A new, internet-breaking viral video appears to capture a cat speaking English, prompting a wave of speculation about whether cats are basically furry parrots when it comes to talent for mimicry.
The TikTok clip features a voice saying “Hello” and “Are you coming?” followed by an amused narrator turning the camera on his cat and incredulously asking “What did you just say?”
The video’s viral success has led to a net-wide conversation about animal cognition, and whether cats in particular understand far more than they let on.
“And this is a proof that animals can talk,” one TikTok user commented, summing up much of the online reaction to the clip.
It should be noted the handful of times cats have been recorded producing vaguely human-sounding speech, the sounds were stress vocalizations from terrified or anxious cats.
That’s what’s happening in the famous “Oh long Johnson, oh don piano!” video, in which a stressed out tuxedo vocalizes a few phrases before proceeding with more gibberish. To people who aren’t familiar with cats the video may seem funny, but those of us who care for the little tigers can recognize the signs of extreme agitation.
Here’s the “Oh long Johnson” video:
And here’s the new “Hello!”/“Are you coming?” video:
The viral TikTok video is a whole different ballgame: The words are well-formed, the sound is clear, and the phrase makes sense.
Unfortunately, it’s not real.
First I’ll point out the obvious: The cat is off-camera when it “speaks” because painstakingly editing video to make its mouth move in sync is a much more difficult task than dubbing in a vocal file.
Secondly, a careful listening with headphones makes it clear the “Hello” and “Are you coming?” are not from the same source as the meow, and the directional mix isn’t right. The sound should be distorted and should be directional if it’s coming from a cat in the next room, to the right of the person recording the scene on a smartphone.
This was an audio cut and paste job without much attention paid to detail. The video’s creator didn’t bother panning the clip.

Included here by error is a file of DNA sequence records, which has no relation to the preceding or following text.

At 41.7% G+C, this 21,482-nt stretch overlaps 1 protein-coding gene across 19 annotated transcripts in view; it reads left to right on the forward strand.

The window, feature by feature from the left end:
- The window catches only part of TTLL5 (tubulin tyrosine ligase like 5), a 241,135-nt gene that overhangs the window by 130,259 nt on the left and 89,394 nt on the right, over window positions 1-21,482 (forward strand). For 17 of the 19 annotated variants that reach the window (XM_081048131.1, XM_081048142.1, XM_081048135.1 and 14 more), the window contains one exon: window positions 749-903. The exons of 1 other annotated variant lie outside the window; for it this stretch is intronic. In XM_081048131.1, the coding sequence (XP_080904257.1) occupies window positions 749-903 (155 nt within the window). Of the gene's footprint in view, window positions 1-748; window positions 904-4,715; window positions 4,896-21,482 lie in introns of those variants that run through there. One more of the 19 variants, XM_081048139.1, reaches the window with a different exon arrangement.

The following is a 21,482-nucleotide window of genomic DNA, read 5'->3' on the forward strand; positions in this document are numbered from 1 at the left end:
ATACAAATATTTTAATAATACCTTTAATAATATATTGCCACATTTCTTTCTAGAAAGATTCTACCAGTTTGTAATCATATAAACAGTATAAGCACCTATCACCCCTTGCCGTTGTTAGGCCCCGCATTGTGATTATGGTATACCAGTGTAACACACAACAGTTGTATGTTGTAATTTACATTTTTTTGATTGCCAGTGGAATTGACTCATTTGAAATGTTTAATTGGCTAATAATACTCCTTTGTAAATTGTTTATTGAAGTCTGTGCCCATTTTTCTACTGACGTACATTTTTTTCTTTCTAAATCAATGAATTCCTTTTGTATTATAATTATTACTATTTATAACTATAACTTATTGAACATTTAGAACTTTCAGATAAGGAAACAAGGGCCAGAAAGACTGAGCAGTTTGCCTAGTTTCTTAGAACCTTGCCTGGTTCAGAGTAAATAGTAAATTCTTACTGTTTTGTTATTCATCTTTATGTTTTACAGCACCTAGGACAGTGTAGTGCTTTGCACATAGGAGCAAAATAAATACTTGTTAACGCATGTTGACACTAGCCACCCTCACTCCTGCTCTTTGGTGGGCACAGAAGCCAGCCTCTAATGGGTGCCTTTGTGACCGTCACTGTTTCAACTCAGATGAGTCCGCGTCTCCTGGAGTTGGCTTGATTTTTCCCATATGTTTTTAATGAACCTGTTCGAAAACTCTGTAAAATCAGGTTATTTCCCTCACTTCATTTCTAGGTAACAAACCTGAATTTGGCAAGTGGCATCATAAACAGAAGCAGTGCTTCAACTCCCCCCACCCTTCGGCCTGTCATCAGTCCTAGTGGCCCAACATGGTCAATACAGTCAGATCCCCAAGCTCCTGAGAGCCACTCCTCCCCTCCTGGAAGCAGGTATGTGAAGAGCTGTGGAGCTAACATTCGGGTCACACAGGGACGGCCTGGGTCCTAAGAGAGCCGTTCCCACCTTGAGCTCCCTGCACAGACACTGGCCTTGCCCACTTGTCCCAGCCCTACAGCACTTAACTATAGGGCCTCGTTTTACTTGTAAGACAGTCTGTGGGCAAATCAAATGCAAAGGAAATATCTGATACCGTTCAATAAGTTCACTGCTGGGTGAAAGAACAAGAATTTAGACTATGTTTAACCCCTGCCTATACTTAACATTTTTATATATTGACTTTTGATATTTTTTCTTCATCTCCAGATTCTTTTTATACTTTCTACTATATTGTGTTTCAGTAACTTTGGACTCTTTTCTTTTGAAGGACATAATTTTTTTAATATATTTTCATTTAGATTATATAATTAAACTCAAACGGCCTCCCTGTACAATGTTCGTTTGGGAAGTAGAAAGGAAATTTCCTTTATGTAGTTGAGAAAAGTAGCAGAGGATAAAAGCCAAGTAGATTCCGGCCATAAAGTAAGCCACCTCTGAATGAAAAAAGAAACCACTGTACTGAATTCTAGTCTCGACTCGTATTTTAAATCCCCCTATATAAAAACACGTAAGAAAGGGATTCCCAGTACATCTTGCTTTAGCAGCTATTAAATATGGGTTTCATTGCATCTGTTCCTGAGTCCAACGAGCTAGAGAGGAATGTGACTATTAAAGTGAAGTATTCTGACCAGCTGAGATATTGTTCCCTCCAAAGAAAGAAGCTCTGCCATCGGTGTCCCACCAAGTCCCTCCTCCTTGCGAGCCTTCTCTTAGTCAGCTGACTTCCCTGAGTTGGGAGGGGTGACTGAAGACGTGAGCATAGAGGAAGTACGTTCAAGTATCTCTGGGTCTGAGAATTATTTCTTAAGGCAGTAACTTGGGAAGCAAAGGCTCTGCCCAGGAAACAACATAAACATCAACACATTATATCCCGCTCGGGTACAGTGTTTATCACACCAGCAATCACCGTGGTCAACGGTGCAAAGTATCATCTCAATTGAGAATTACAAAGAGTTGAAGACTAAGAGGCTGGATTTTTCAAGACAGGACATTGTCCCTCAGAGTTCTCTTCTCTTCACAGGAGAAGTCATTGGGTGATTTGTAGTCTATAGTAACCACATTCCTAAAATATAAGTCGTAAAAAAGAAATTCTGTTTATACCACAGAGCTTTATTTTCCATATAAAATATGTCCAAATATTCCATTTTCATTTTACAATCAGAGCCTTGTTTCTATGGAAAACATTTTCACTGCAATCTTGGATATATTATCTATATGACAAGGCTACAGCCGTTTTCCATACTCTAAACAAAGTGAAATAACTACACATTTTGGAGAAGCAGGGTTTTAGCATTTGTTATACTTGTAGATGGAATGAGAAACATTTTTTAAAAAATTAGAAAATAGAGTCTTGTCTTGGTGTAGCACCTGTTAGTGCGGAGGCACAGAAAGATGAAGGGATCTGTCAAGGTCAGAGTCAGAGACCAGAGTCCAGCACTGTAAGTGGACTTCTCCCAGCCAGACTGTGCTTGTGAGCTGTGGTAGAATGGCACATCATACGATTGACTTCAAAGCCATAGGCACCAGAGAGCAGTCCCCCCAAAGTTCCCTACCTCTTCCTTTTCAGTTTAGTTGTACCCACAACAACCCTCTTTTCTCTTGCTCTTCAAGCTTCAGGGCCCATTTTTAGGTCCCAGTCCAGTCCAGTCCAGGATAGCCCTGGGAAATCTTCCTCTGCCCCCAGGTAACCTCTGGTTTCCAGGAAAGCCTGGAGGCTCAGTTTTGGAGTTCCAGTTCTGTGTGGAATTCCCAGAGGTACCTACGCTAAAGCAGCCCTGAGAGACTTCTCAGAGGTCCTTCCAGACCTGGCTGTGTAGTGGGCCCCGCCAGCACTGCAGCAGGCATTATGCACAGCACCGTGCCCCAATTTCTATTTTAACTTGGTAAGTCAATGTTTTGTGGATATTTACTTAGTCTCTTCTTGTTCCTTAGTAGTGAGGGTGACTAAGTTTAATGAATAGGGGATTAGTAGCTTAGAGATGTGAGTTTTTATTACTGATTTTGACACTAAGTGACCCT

But perhaps most damning of all, the sound looks wrong. I isolated clips of the cat “speaking” in a wave editor — an old copy of the ultra-reliable Cool Edit Pro — and compared them to various samples of cat meows pulled from the Internet and sampled from Buddy himself.
When visualized in an audio editor, “the waveform of speech is complex and variable, reflecting the variety of vowels and consonants that are used and the dynamic nature of speech articulation.”
In other words, you can see the stops and starts of human speech and the articulations of different sounds reflected in how the audio appears visually. This is because we have fine motor control over our vocal apparatus, something animals lack. (A 2016 Princeton study determined macaques, for example, have the necessary vocal anatomy to mimic human speech, but they don’t have the “brain circuitry” to form the precise articulations.)
Cat vocalizations, on the other hand, lack those markers. Additionally, at higher resolutions you can see patterns indicative of rhythmic sounds in samples of cat vocalizations, not unlike isolated drum tracks in a studio recording.
This is because feline meows often have embedded purrs, and trills are naturally quantized. They’re rhythmic sounds. If you’ve ever had a purring cat laying on your chest, this will be familiar to you: You can hear the percussive sound, which persists while the cat is exhaling and inhaling.
Solicitation purrs and even basic meows have similar qualities. It’s a well-known fact that cats communicate with each other via body language — tail, eyes, ears, posture — and scent. Adult cats rarely vocalize to each other, so when they meow to us it’s because they recognize that we don’t “speak” tail or whisker, and they’re trying to communicate with us in a form we understand.
But cats are like macaques — they do not possess the brain circuitry to form the precise articulations necessary for human speech.
As primates, macaques have similarly-formed mouths, tongues, teeth and lips. Cats do not, which presents another set of problems when imagining them mimicking human speech. Think of “t” sounds, both the hard t and the soft “th” — they require us to rest our tongues against our upper front teeth or the roof of our mouths.
Cats don’t have substantial front teeth. They’re more like little shredders.
Likewise, to speak the phrase “Are you coming?” requires fine motor control to form the hard “c” sound. It involves precise control of air flow from the throat to the mouth and subtle placement of the tongue
Although the idea of talking pets may be appealing to generations that grew up on Disney movies and other media featuring anthropomorphized animals, the truth is they do talk to us in their own ways. The least we can do, as the supposedly more intelligent species, is to meet them halfway.